The Government, as announced last November, have obtained EEC approval for a fund of up to£25 million for subsidies on new orders over a two-year period from July 1979. The conditions applying to the use of this fund will be the same as those for the intervention fund for Great Britain. Hence, once again this Government assistance is wholly dependent upon Harland and Wolff securing new orders which will attract these subsidies.

My hon. Friend the Minister of State, Department of Industry will, when introducing the next order, speak of the general world prospects and the demand for new ships. I shall, therefore, leave that broader aspect to him. However, whatever he says will be relevant to the position of Harland and Wolff in seeking to secure for itself part of that demand. Within that context, the future of Harland and Wolff will depend upon the review to which I have already referred, and that, in turn, will depend upon the confidence that the company can instil in potential customers.

Naturally, when the review is concluded the House will be given an opportunity to discuss its findings fully. Meanwhile, adequate provision has to be made for those who may, during the present period of difficulty, find themselves redundant. I therefore trust that the House will agree to implement the modest improvement proposed in the redundancy payment scheme, and I accordingly commend the order to the House.

11.44 pm

There are two distinct features in the Minister's remarks. The first is the future of Harland and Wolff. That depends generally upon shipbuilding prospects in the United Kingdom. The second is the detail of the scheme.

It is no exaggeration to say that we are debating Harland and Wolff's future and continued existence. When the issue was introduced in another place, a rather more optimistic view was taken of world shipping. The general consensus of a BBC broadcast that I heard this week was that there is an increase in world shipping orders. However, that is the world position. Unless it works its way into the United Kingdom shipbuilding industry generally, and especially into the Northern Ireland sector, any upturn in the market may come far too late to save the yard, because the work force will be dispersed. The Government have recognised that once a work force has been dispersed it is not so easily brought together again.

The Minister referred to the review that was taking place. I remind the hon. Gentleman that when we debated the appropriations for Northern Ireland on 13 March 1980 the Under-Secretary of State for Northern Ireland parried many questions with the information that the Government
"are still in the course of preparing the thorough review that we undertook to complete by the end of the month."—[Official Report, 13 March 1980; Vol. 980, col. 1717.]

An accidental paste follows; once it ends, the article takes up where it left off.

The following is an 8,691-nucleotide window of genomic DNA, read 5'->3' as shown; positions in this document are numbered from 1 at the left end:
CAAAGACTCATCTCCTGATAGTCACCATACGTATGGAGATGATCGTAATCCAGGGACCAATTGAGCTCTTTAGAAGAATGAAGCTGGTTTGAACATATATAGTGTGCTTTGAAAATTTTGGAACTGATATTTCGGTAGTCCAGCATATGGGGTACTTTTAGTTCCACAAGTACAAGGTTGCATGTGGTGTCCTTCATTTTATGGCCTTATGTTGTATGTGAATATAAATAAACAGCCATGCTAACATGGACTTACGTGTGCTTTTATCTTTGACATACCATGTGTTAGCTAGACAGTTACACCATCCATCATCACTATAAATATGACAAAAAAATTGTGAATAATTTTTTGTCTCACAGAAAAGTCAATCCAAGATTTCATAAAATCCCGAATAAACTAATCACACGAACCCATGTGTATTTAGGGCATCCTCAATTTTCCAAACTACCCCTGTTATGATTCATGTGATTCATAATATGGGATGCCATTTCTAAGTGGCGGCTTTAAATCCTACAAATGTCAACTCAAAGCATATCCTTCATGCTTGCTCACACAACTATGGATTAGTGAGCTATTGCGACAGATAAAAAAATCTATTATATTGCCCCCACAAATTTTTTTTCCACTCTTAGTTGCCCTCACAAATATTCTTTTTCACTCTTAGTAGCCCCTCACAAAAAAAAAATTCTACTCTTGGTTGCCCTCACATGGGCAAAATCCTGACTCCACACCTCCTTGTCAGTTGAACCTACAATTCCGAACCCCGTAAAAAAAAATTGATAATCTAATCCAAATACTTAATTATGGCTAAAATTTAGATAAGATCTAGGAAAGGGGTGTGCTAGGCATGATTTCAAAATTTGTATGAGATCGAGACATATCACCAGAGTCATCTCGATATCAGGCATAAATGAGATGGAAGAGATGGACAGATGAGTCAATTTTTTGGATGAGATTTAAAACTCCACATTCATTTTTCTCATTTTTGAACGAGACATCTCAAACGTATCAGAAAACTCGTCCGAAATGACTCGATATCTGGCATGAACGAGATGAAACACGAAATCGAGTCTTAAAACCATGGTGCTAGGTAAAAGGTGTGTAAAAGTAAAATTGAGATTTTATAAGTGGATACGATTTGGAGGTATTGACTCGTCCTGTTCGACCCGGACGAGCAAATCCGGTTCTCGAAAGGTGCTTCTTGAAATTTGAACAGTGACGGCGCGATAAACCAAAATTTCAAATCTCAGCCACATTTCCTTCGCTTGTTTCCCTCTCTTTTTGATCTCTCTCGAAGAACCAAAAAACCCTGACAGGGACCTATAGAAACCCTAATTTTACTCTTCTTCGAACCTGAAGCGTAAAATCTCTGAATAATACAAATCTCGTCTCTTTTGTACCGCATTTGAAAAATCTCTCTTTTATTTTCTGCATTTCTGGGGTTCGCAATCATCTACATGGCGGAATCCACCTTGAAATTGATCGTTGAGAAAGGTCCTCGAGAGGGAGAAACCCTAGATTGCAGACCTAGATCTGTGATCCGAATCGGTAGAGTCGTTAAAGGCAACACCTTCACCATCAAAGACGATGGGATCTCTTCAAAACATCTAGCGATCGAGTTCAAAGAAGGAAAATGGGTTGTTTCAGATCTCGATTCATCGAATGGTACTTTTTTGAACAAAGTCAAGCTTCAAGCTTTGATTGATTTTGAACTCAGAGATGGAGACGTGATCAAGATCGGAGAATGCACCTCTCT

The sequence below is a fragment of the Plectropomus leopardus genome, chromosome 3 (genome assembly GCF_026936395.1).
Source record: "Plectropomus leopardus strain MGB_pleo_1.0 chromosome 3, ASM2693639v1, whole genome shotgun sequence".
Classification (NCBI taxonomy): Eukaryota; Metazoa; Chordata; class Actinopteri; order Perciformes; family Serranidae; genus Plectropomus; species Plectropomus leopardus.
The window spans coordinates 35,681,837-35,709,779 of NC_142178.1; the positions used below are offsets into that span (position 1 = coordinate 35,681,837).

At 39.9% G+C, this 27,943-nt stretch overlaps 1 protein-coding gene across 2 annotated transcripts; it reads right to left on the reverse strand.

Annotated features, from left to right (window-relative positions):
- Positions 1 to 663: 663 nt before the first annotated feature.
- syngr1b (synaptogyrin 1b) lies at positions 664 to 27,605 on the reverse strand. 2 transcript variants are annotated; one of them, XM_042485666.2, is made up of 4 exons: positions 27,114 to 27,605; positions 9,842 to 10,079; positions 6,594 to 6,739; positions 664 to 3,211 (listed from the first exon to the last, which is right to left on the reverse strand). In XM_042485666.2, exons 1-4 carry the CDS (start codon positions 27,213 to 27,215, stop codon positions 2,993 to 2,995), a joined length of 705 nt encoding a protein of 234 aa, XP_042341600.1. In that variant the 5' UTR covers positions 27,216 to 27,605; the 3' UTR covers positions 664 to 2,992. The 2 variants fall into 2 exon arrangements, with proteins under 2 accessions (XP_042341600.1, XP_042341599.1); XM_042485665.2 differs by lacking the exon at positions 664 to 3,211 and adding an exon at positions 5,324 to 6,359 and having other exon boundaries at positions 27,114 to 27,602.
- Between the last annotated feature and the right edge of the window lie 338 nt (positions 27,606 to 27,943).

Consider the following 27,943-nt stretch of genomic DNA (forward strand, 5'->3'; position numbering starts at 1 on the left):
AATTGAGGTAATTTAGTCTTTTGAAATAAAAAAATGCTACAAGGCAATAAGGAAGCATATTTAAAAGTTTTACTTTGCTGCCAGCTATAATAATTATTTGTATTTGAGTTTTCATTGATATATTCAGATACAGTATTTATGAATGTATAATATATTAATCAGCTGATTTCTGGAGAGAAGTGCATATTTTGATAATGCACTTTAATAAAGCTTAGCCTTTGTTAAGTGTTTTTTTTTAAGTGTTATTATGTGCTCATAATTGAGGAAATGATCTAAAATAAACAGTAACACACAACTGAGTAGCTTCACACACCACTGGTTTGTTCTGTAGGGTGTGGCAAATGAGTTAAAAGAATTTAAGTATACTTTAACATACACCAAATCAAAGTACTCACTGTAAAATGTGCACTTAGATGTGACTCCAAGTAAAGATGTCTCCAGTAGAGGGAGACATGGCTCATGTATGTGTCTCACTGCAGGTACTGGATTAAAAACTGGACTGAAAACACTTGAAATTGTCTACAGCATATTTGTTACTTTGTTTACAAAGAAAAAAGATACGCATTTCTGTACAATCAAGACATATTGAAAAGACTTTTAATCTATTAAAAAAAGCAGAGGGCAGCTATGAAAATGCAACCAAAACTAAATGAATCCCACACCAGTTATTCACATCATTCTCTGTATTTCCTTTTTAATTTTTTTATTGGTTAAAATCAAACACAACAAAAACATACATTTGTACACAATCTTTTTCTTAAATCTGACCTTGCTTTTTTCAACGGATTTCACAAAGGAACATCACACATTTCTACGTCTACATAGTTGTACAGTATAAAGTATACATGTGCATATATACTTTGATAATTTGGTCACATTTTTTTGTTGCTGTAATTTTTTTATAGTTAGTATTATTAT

It is now 16 April and there is no sign of the report. When we are talking of missed production targets, that criticism can be levelled as much at the Government as at the Harland and Wolff work force. I know that the Under-Secretary of State referred to the illness of an official, but that is not a sufficient excuse. I am not making merely an academic point. A number of decisions depend on the completion of the thorough review. One of the decisions is the future funding of the yard. The management cannot possibly make sen- sible decisions until it knows what view the Government take about the yard's long-term future. That is something that we need to know as quickly as possible. We also need to know when the review will be published. When may we now expect it? It has been so long delayed. Will it be published before the end of the month, before the end of the summer, or when?

With the passage of time, emloyment prospects are bleaker. The further redundancy of which the Minister spoke is but the first schedule for the year. I remind the hon. Gentleman that I said during the course of the Northern Ireland (Appropriation) debate that in week 38, in September, all steel work in the yard will have been exhausted. I asked the Government on that occasion, a month ago, for permission for the Harland and Wolff management to go ahead with the ordering of the steel so that if orders were obtained there would be no hiatus between the running out of the previous steel work and the commencement of new work. No answer was forthcoming on that occasion, and inevitably there will be further redundancy in September unless the Government make a decision pretty quickly.

The second way in which the position has changed since we debated it a month ago is that the Government have already announced a further cut of £62 million in public expenditure in their industrial support. They say that £40 million of that is for subsidised electricity for industrial use. However, the £22 million is not so easily explicable. Where will that cut fall? Is it to mean that the Government are to be less able and less willing to support Harland and Wolff in future than in the past? We need more specific answers than were given a month ago.

I, too, have had a reply from the Ministry of Defence about the Royal Fleet auxiliaries. If we assume that Harland and Wolff is on the tendering list, how many auxiliaries will be built or serviced for the Royal Navy during the coming year? When may Harland and Wolff expect a decision on whether it has a share of that? That is crucial. It is comforting to know that it is being given an opportunity to tender, but if it does not know whether it has won that tender the opportunity will be of little consolation to the management.